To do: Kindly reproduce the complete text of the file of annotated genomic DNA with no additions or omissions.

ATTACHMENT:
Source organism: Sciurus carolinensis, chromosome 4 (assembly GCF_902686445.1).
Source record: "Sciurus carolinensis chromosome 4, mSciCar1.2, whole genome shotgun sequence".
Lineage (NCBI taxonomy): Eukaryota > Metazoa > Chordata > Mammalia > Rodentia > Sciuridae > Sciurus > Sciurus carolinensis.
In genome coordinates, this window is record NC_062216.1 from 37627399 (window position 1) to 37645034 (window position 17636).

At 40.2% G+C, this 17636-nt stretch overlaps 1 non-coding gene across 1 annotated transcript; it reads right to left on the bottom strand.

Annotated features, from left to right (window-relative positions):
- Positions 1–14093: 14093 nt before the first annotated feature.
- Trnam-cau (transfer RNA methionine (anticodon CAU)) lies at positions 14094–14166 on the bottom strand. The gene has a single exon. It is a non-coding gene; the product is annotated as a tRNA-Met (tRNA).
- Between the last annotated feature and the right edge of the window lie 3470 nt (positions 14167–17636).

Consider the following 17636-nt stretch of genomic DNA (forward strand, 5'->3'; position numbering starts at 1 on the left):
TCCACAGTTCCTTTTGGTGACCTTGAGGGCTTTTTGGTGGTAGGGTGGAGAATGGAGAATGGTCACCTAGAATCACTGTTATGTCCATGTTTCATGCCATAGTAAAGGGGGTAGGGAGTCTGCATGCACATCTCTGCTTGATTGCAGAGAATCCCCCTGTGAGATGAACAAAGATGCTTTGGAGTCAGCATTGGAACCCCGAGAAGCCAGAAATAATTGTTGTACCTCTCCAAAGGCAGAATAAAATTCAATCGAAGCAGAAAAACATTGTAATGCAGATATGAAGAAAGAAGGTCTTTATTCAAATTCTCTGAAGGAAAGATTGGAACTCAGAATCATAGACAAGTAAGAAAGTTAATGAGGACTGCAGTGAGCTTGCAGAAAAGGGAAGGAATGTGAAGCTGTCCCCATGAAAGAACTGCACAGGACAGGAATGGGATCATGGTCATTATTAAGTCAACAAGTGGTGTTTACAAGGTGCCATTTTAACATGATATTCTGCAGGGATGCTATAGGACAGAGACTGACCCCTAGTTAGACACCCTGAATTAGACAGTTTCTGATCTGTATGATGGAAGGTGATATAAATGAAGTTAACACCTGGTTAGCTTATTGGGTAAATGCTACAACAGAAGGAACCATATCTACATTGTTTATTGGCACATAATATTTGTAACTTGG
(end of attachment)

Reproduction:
Source organism: Sciurus carolinensis, chromosome 4 (assembly GCF_902686445.1).
Source record: "Sciurus carolinensis chromosome 4, mSciCar1.2, whole genome shotgun sequence".
Lineage (NCBI taxonomy): Eukaryota > Metazoa > Chordata > Mammalia > Rodentia > Sciuridae > Sciurus > Sciurus carolinensis.
In genome coordinates, this window is record NC_062216.1 from 37627399 (window position 1) to 37645034 (window position 17636).

At 40.2% G+C, this 17636-nt stretch overlaps 1 non-coding gene across 1 annotated transcript; it reads right to left on the bottom strand.

Annotated features, from left to right (window-relative positions):
- Positions 1–14093: 14093 nt before the first annotated feature.
- Trnam-cau (transfer RNA methionine (anticodon CAU)) lies at positions 14094–14166 on the bottom strand. The gene has a single exon. It is a non-coding gene; the product is annotated as a tRNA-Met (tRNA).
- Between the last annotated feature and the right edge of the window lie 3470 nt (positions 14167–17636).

Consider the following 17636-nt stretch of genomic DNA (forward strand, 5'->3'; position numbering starts at 1 on the left):
TCCACAGTTCCTTTTGGTGACCTTGAGGGCTTTTTGGTGGTAGGGTGGAGAATGGAGAATGGTCACCTAGAATCACTGTTATGTCCATGTTTCATGCCATAGTAAAGGGGGTAGGGAGTCTGCATGCACATCTCTGCTTGATTGCAGAGAATCCCCCTGTGAGATGAACAAAGATGCTTTGGAGTCAGCATTGGAACCCCGAGAAGCCAGAAATAATTGTTGTACCTCTCCAAAGGCAGAATAAAATTCAATCGAAGCAGAAAAACATTGTAATGCAGATATGAAGAAAGAAGGTCTTTATTCAAATTCTCTGAAGGAAAGATTGGAACTCAGAATCATAGACAAGTAAGAAAGTTAATGAGGACTGCAGTGAGCTTGCAGAAAAGGGAAGGAATGTGAAGCTGTCCCCATGAAAGAACTGCACAGGACAGGAATGGGATCATGGTCATTATTAAGTCAACAAGTGGTGTTTACAAGGTGCCATTTTAACATGATATTCTGCAGGGATGCTATAGGACAGAGACTGACCCCTAGTTAGACACCCTGAATTAGACAGTTTCTGATCTGTATGATGGAAGGTGATATAAATGAAGTTAACACCTGGTTAGCTTATTGGGTAAATGCTACAACAGAAGGAACCATATCTACATTGTTTATTGGCACATAATATTTGTAACTTGG